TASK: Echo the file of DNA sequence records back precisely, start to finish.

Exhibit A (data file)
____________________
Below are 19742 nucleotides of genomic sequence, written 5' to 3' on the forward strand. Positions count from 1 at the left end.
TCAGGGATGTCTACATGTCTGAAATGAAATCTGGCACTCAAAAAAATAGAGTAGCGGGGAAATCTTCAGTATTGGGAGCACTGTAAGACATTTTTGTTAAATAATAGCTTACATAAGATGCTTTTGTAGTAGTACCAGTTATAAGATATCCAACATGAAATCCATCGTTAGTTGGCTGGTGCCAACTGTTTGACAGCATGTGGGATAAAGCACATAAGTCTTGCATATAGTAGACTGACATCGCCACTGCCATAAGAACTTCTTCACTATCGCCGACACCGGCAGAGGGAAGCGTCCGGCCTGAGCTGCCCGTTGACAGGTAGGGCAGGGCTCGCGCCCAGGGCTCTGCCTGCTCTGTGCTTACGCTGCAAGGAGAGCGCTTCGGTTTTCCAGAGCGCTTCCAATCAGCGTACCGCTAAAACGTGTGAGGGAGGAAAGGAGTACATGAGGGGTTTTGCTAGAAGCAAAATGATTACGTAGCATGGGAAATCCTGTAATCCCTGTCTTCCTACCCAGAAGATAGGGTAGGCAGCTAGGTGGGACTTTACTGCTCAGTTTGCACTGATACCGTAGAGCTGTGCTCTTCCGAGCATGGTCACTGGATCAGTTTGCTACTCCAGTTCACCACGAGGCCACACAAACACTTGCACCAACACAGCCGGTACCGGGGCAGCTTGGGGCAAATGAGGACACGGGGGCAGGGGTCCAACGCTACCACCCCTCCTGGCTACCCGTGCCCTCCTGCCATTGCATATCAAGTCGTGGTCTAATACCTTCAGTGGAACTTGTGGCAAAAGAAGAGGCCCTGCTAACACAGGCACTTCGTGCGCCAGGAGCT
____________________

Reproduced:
Below are 19742 nucleotides of genomic sequence, written 5' to 3' on the forward strand. Positions count from 1 at the left end.
TCAGGGATGTCTACATGTCTGAAATGAAATCTGGCACTCAAAAAAATAGAGTAGCGGGGAAATCTTCAGTATTGGGAGCACTGTAAGACATTTTTGTTAAATAATAGCTTACATAAGATGCTTTTGTAGTAGTACCAGTTATAAGATATCCAACATGAAATCCATCGTTAGTTGGCTGGTGCCAACTGTTTGACAGCATGTGGGATAAAGCACATAAGTCTTGCATATAGTAGACTGACATCGCCACTGCCATAAGAACTTCTTCACTATCGCCGACACCGGCAGAGGGAAGCGTCCGGCCTGAGCTGCCCGTTGACAGGTAGGGCAGGGCTCGCGCCCAGGGCTCTGCCTGCTCTGTGCTTACGCTGCAAGGAGAGCGCTTCGGTTTTCCAGAGCGCTTCCAATCAGCGTACCGCTAAAACGTGTGAGGGAGGAAAGGAGTACATGAGGGGTTTTGCTAGAAGCAAAATGATTACGTAGCATGGGAAATCCTGTAATCCCTGTCTTCCTACCCAGAAGATAGGGTAGGCAGCTAGGTGGGACTTTACTGCTCAGTTTGCACTGATACCGTAGAGCTGTGCTCTTCCGAGCATGGTCACTGGATCAGTTTGCTACTCCAGTTCACCACGAGGCCACACAAACACTTGCACCAACACAGCCGGTACCGGGGCAGCTTGGGGCAAATGAGGACACGGGGGCAGGGGTCCAACGCTACCACCCCTCCTGGCTACCCGTGCCCTCCTGCCATTGCATATCAAGTCGTGGTCTAATACCTTCAGTGGAACTTGTGGCAAAAGAAGAGGCCCTGCTAACACAGGCACTTCGTGCGCCAGGAGCT